Lanes and London Underground line up track drainage “revolution”
Lanes Group is working in partnership with London Underground to test technology that aims to solve one of the most notorious drainage maintenance problems on the Tube network.
The company is trialling a vacuumation system called Big Brute on the Metropolitan Line north of Baker Street, which is acknowledged as having the most challenging track drainage system on London Underground (LU).
Results have been so promising that the technology could be adopted as a ‘gold standard’ cleaning method, leading to a “revolution” in track drainage maintenance works.
The new cleaning technique is expected to improve safety, reduce waste sent to landfill, improve operational outputs, and contribute significantly to service reliability, reducing the risk of costly service failure penalties.
Lanes Rail Division Commercial Director Matthew Todd said: “We are delighted with the outcome of the trial so far, with significant amounts of the problem clay removed, resulting in the drainage pipes working much more effectively.
“This very compact, mobile and powerful vacuumation technology appears to have wide applications for track drainage maintenance, making cleaning faster, more effective and safer.
“The trial is being funded by London Underground, and reflects the way their senior engineers, and ours, think creatively and work collaboratively to solve major maintenance problems.”
The Big Brute machine is being tested on the four mile section of the Metropolitan Line between Baker Street and Finchley Road, known as M100, which is one of the oldest sections of the London Underground system.
It is also one of the busiest sections of the Tube, but suffers signal failures up to 50% higher than the average. One of the main causes is water levels rising in the tunnels, tripping signalling equipment.
The problem is made worse by the ageing condition of the pipes and the ‘cut and cover’ design of the tunnel, which lets more rainwater onto the track. When combined with the clogging effect of London clay, the track drains become difficult and costly to clean.
The conventional cleaning method is to pull or push silt and debris into drainage catchpits with rods, then use shovels to collect it, bag it and send it for disposal as contaminated waste.
However, the track drainage, dating from the age of steam, is in the tunnel invert, beneath the negative rail, so is hard to access. The catchpits have only shallow sumps. In a third of them, there are no sumps at all.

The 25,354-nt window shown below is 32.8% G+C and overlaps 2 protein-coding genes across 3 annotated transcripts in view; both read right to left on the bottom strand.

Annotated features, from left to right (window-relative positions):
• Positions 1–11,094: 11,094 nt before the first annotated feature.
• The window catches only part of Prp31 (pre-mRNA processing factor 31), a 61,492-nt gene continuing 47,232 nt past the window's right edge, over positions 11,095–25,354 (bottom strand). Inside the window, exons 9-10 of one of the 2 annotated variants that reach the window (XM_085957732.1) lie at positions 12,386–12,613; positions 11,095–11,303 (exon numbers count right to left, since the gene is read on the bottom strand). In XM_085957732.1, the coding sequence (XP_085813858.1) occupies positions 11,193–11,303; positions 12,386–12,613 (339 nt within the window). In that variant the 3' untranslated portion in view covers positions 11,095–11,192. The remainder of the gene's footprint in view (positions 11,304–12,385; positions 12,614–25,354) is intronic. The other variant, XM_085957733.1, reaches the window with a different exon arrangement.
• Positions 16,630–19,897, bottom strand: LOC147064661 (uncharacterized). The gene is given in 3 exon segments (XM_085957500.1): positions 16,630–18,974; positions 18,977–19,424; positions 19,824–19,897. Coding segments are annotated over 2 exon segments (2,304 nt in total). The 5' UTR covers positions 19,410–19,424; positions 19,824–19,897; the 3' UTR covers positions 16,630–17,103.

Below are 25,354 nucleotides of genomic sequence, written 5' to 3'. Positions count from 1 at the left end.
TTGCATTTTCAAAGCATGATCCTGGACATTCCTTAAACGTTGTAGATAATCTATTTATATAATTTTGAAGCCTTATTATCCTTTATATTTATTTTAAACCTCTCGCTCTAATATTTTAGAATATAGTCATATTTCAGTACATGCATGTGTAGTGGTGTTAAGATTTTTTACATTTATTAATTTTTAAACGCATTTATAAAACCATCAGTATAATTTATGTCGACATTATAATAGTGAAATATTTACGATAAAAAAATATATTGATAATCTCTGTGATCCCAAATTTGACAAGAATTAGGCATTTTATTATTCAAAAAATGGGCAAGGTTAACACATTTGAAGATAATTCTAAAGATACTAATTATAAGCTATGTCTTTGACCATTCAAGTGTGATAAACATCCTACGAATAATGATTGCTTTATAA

This makes it difficult to collect the clay sediments, which liquefy when disturbed, then move along the pipe and settle again. This means the waste collected is up to 80 per cent water.
Big Brute overcomes this problem by using powerful vacuum pumps to suck up the liquefied clay. It is collected in a drum, where most of the water is extracted and reused to flush the drain lines. The waste, this time up to 80 per cent clay, is pumped into another drum, and bagged, ready for disposal.
The compact technology, designed and manufactured by Michael Williams Engineering in Cambridge, was developed for grain handling and storage. Later, wet vacuumation models were developed to clean oil pumps.
The innovation of using the machine for track drainage was instigated by LU Asset Manager Mohamed Chergui. He had already asked Lanes to look into ways to improve maintenance of 10 sites with the worst track drainage, including M100.
He then designed his own vacuumation cleaning machine, and showed his idea to Lanes Project Supervisor Trevor Osborne. Osborne had been researching the same problem, and told his LU colleague about the Big Brute technology.
That resulted in both engineers visiting Michael Williams Engineering, where the design team agreed to adapt one of their wet vacuumation machines so it could be used in the trial.
Mohamed Chergui devised the project plan to test the technology, which was approved by London Underground. He said:
“We are very pleased with the technology, and should be able to improve it further. It could be revolutionary for track drainage cleaning on London Underground. The benefits, so far, are very clear.
“We will go from a section of track being the worst for track drainage problems, to being no worse than the average. The benefits of this, in terms of service reliability and the reduced risk of service penalties, are very big. There is no reason why all track drainage cleaning should not be carried out this way.”
Trevor Osborne said:
“The health and safety benefits, with reduced manual handling and confined space entry, are significant. There will also be operational improvements, with cleaning cycles along M100 reduced from up to four a year to one or two, and with a smaller team.”
Matthew Todd said:
We can see a number of other applications for Big Brute for railways, from preventing the need for man-entry in deep sump cleaning, to floor channel cleaning around stations. We’re excited by the possibilities. If the trial proves a success, we hope London Underground will approve the system for use, and we will be able to set a new gold standard for track drainage cleaning on the Tube.